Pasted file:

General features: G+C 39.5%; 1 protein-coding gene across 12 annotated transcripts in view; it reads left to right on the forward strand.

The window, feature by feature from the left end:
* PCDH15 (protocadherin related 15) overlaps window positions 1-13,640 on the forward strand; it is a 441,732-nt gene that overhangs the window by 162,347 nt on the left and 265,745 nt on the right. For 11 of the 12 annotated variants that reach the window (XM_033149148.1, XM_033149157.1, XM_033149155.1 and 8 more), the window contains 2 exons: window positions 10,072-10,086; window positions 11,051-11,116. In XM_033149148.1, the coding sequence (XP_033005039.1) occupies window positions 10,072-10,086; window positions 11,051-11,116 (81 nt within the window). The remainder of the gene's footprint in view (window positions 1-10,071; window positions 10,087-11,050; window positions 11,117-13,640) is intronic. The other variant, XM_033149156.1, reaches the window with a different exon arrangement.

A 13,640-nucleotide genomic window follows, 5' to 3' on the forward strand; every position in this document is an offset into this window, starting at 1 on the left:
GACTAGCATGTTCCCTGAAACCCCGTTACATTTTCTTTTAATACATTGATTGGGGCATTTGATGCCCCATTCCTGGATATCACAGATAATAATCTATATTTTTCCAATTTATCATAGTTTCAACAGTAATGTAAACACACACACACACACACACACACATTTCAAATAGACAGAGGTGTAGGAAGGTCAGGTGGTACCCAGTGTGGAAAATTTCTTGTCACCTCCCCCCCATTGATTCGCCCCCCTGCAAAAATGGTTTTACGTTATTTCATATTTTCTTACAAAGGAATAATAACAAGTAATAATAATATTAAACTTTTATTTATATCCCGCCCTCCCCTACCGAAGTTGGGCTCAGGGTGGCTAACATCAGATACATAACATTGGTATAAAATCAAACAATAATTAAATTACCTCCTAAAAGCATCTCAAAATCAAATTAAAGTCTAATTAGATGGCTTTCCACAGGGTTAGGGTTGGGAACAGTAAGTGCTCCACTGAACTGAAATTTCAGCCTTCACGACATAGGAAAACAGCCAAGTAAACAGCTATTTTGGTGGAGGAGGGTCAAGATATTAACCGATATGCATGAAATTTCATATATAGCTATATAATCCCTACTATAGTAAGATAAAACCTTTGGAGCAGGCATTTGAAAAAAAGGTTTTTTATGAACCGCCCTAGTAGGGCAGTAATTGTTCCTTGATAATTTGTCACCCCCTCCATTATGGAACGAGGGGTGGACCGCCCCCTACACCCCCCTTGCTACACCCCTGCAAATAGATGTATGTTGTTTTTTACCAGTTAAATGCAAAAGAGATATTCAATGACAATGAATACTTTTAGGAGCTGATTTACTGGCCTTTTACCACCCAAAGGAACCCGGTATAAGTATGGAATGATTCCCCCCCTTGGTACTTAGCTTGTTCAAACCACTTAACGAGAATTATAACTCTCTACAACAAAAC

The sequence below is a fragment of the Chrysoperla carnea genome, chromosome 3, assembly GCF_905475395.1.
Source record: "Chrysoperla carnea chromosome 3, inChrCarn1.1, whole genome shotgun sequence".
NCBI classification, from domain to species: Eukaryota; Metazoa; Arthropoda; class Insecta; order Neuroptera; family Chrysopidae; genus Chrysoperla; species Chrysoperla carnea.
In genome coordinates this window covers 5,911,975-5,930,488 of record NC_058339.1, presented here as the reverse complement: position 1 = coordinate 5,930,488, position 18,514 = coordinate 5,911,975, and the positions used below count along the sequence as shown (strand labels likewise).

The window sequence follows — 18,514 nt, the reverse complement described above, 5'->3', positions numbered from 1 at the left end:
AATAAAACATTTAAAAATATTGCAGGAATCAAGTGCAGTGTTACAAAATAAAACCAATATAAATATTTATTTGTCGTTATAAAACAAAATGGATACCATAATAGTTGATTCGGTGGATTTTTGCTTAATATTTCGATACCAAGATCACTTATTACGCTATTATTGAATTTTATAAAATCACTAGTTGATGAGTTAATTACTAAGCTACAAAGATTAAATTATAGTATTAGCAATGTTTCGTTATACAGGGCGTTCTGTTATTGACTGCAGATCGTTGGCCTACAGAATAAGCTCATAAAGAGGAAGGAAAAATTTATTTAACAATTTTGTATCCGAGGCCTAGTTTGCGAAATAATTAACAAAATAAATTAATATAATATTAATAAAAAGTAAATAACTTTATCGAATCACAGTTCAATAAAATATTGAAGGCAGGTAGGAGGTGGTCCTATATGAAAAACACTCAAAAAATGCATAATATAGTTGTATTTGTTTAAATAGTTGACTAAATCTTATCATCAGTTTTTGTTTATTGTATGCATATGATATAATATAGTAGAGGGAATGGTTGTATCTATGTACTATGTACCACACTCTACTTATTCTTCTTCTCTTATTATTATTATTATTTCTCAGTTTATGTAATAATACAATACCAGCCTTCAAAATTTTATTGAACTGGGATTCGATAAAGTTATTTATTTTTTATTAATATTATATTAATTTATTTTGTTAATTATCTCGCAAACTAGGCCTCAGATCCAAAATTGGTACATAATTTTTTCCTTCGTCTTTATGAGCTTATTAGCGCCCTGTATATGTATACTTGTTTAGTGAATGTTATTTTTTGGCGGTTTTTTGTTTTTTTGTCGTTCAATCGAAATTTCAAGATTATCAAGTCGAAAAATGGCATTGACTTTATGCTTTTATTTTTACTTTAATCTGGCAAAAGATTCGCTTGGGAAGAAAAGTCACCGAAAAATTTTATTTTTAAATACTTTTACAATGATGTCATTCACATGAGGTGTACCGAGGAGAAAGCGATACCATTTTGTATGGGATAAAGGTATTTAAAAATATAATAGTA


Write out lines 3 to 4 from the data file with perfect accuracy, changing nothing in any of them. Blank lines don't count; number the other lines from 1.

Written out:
* PCDH15 (protocadherin related 15) overlaps window positions 1-13,640 on the forward strand; it is a 441,732-nt gene that overhangs the window by 162,347 nt on the left and 265,745 nt on the right. For 11 of the 12 annotated variants that reach the window (XM_033149148.1, XM_033149157.1, XM_033149155.1 and 8 more), the window contains 2 exons: window positions 10,072-10,086; window positions 11,051-11,116. In XM_033149148.1, the coding sequence (XP_033005039.1) occupies window positions 10,072-10,086; window positions 11,051-11,116 (81 nt within the window). The remainder of the gene's footprint in view (window positions 1-10,071; window positions 10,087-11,050; window positions 11,117-13,640) is intronic. The other variant, XM_033149156.1, reaches the window with a different exon arrangement.

A 13,640-nucleotide genomic window follows, 5' to 3' on the forward strand; every position in this document is an offset into this window, starting at 1 on the left: